Some snobs would thrash this epic song, but that’s just because they’re pretentious douches… Smells like teen spirits is a land mark, an anthem and a fantastic song in its own rights. Was it overplayed? perhaps. Kurt was getting sick of playing it live and who could blame him. But the fact remains that this song embodies what the phenomena called Nirvana was all about. Loud, Cynical, humorous, a little ambiguous. All the ingredients of Early nineties grunge, packed with a good-looking scruffy front man and his band. Here we are, now entertain us!

In Bloom

While so many rock stars wasted time getting way too serious about themselves, Nirvana was always up for some laughs. The ‘In Bloom’ video was another example for Nirvana’s sarcasm and for why so many people love them. The complete opposite of the ‘Clean’ pop, Nirvana blasted into mainstream status through that grungy sound. For a Beatles fan like me, it was both funny as well as rewarding in a way, to watch this video. It pretty much represented what I felt towards so many things at the time, and to some extent it still does.

Sliver

So many websites, articles, and other outlets seem to miss the fact that Nirvana ever made the album ‘incesticide’ which is a shame. This album is full of gems. A lot of aggression and surprisingly good, if minimal lyrics. Case in hand, ‘Sliver’ which is a heart wrenching song on the one hand, while being a really raunchy piece on the other. Sometimes the most intimate, personal stuff work better loud than as a ballad. Another trick Nirvana taught us.

Rape Me

This is not my favorite song from ‘In Utero’ but it again represents that kick in the gut (or a few inches lower) that Nirvana gave pop culture and its media outlet MTV. No more Mr. nice guy. Nirvana wrote songs from the depth of its acidic stomach and followed them up with some ‘in your face’ videos (honorable mention to my favorite In Utero song – Heart Shaped Box). When Nirvana did not get a green light from MTV to play ‘Rape Me’ on the MTV awards show, Kurt had to mess with them just a little (watch below). This is the same TV channel that wouldn’t allow Foo Fighters ‘Low’ video, sitting on their high and mighty horse while playing countless hours of almost naked under-aged girls.

Interviews

Kurt Cobain might have been a junkie. He may have been a lot of things to many people. But Kurt Cobain was a real artist with a pretty good outlook (for a 20 something). We don’t know what if, but I loved watching these interviews which were mostly funny, sarcastic and at times very candid. I like to think of Nirvana the way they appeared in these interviews, and following Krist and Dave through the years, I think they still are just as awesome as they were back then.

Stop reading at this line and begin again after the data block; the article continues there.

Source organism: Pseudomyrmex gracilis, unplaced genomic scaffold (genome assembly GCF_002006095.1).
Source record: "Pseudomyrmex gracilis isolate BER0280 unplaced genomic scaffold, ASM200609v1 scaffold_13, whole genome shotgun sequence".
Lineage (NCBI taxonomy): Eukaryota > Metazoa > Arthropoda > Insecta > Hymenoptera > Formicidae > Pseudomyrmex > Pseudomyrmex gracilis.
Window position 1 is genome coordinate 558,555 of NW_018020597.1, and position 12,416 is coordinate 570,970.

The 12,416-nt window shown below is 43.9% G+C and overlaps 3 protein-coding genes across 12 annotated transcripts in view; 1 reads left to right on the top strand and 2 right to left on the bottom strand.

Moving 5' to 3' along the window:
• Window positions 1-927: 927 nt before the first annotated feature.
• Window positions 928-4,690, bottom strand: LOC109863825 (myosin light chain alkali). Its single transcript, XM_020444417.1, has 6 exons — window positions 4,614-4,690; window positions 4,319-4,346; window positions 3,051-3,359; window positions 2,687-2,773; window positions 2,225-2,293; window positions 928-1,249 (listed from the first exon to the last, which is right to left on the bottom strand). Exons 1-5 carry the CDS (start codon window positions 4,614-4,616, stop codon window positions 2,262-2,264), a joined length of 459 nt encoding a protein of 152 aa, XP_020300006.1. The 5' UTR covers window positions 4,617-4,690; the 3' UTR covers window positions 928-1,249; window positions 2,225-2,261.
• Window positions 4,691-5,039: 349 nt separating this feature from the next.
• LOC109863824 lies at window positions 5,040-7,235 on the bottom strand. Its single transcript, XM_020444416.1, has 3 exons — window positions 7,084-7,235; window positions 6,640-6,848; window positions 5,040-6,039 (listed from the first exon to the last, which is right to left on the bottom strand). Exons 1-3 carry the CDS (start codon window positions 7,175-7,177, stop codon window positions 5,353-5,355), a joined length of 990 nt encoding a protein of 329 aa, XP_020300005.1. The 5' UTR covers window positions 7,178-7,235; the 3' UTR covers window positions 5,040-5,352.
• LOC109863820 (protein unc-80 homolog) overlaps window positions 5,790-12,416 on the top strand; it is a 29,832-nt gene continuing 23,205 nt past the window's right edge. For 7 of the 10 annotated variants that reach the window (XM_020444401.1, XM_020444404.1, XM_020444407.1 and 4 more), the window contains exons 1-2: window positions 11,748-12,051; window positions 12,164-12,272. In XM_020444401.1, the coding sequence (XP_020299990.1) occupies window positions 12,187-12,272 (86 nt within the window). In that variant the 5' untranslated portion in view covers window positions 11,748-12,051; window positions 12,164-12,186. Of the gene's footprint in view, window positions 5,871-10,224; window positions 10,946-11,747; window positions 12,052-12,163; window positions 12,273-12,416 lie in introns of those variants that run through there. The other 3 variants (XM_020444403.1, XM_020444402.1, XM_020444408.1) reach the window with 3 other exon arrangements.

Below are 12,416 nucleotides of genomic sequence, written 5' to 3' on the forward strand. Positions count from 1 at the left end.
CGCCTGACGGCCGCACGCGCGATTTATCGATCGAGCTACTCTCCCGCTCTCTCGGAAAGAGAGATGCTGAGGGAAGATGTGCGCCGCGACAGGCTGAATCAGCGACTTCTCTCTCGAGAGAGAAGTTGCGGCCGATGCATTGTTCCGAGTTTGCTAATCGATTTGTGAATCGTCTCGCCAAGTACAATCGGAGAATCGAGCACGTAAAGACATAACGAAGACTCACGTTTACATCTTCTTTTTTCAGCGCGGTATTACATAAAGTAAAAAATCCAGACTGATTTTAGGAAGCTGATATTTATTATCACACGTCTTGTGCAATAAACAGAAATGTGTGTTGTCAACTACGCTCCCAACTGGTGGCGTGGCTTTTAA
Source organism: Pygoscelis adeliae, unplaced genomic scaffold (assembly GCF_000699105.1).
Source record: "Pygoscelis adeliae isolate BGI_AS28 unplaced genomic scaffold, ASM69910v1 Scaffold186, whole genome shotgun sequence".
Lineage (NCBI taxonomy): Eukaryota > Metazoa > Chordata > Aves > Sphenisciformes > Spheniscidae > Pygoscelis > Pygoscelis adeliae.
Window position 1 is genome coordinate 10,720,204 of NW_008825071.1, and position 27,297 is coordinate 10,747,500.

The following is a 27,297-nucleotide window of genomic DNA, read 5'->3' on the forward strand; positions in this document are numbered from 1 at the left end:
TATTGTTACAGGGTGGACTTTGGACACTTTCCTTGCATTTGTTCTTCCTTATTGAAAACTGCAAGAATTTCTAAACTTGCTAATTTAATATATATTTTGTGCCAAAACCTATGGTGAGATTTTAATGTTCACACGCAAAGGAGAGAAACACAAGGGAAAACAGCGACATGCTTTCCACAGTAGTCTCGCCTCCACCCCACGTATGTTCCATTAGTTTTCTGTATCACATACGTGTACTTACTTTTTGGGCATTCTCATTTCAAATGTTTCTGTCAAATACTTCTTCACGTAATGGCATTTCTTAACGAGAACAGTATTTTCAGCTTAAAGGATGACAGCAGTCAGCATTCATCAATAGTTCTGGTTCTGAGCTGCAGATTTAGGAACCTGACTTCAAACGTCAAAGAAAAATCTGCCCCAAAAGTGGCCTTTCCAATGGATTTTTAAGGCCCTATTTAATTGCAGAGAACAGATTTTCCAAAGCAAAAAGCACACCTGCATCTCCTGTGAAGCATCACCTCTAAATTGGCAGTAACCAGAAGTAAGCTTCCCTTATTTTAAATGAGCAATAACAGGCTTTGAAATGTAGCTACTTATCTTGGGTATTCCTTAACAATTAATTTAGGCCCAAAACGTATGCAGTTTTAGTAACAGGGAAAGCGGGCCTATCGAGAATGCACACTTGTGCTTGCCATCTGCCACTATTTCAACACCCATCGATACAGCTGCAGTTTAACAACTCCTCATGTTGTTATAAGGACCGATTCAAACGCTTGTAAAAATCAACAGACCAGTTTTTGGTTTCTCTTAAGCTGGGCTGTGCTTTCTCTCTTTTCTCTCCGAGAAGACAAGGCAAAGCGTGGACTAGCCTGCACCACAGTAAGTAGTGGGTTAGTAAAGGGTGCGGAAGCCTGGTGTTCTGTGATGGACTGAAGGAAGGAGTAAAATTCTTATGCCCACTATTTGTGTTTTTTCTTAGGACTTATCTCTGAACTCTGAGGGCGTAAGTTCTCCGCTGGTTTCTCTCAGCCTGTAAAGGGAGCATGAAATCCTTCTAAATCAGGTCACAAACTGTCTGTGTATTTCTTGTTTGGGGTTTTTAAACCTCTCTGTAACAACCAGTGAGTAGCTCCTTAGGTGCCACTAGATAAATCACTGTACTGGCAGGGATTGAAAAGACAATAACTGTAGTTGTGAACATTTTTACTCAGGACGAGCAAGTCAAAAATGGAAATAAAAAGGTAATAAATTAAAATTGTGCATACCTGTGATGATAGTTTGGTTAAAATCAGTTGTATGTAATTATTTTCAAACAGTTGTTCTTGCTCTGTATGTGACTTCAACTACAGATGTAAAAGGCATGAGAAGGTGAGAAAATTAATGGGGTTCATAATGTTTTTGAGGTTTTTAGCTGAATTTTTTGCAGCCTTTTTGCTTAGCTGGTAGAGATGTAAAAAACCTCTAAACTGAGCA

The Man Who Sold The World

Nirvana’s unplugged was not the first one to air. But it was by far, by eons – the best. What makes it so spacial you ask? Well, I think that’s due to three things. One is the fact that it was pretty much tailored to Kurt’s state of mind and sensitivities. Starting from the settings, through the sitting arrangement. The second was the conscious decision to go with a cover heavy and big hit light setlist. I think that part of the magic of that night was Nirvana’s understanding of what might work acoustic and what might not. The third was luck. Dave Grohl says that the idea of using these brush-drum-sticks was only raised after frustrating takes using his regular ones. The toning down of the drums definitely helped achieve that fantastic sound.

April 8th, 1994

On that evening we were having a pool party. While we were busy drinking and dancing someone walked in and said ‘Hey, Kurt Cobain’s dead. He killed himself’. The music stopped, the drinking didn’t. To say I felt sad would be a gross understatement. Beyond the sadness for the lost life of a man (which is the most important), I felt like an era came to an end – and in a way it did. For me, Nirvana came to life after a very long time with very little in terms of contemporary musical heroes. The feeling was ‘Now what?’. It would take less than I thought it would before I’d find the new king (same as the old king).

It’s better to burn out than to fade away

I’ve read Kurt’s suicide note a few times. I’ve read interpretations for this note, and have watched a few documentaries, including the aforementioned biography. For years, I was convinced without a shadow of a doubt that Kurt indeed committed suicide. It made sense (if anything makes sense when a young and talented man dies). But after hearing some of the questions being raised around this, I have to admit that while I can’t say I’m a fully fledged believer in the ‘murder conspiracy theory’, I now have more questions than reasonable answers. The bottom line still hurts though. Kurt is dead and I miss him.

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 Marigold

What if Kurt Cobain didn’t die? What would Rock music look like? What bands would or would not exist? How successful would Nirvana be and for how long? Which direction would their music take? We may never know the answers to these questions, but one thing we do know is that the Foo Fighters project would likely not happen. I’ve had mixed feeling about Dave Grohl never singing Nirvana songs. On the one hand, as a fan it would be tons of fun. On the other, there would be no way he would be able to establish the Foo Fighters status had he felt compelled to satisfy this nostalgic urge. Kurt Cobain thought very highly of Dave as a musician, and the only reason Marigold wasn’t included in In Utero is that they didn’t feel it gelled with the other songs. It did come out as a B-Side to one of Nirvana’s best songs – Heart Shaped Box.

The Foo Fighters is either what Nirvana would have ultimately resemble, or the sweet takeaway from a tragic development.

Either way, Nirvana will always remain an iconic band and I’m happy they were honored to be inducted into the hall of fame immediately following their eligibility.

  • Are you a Nirvana fan?
  • Any idea as to any of the ‘What if’ questions?

Let me know.

Until next time…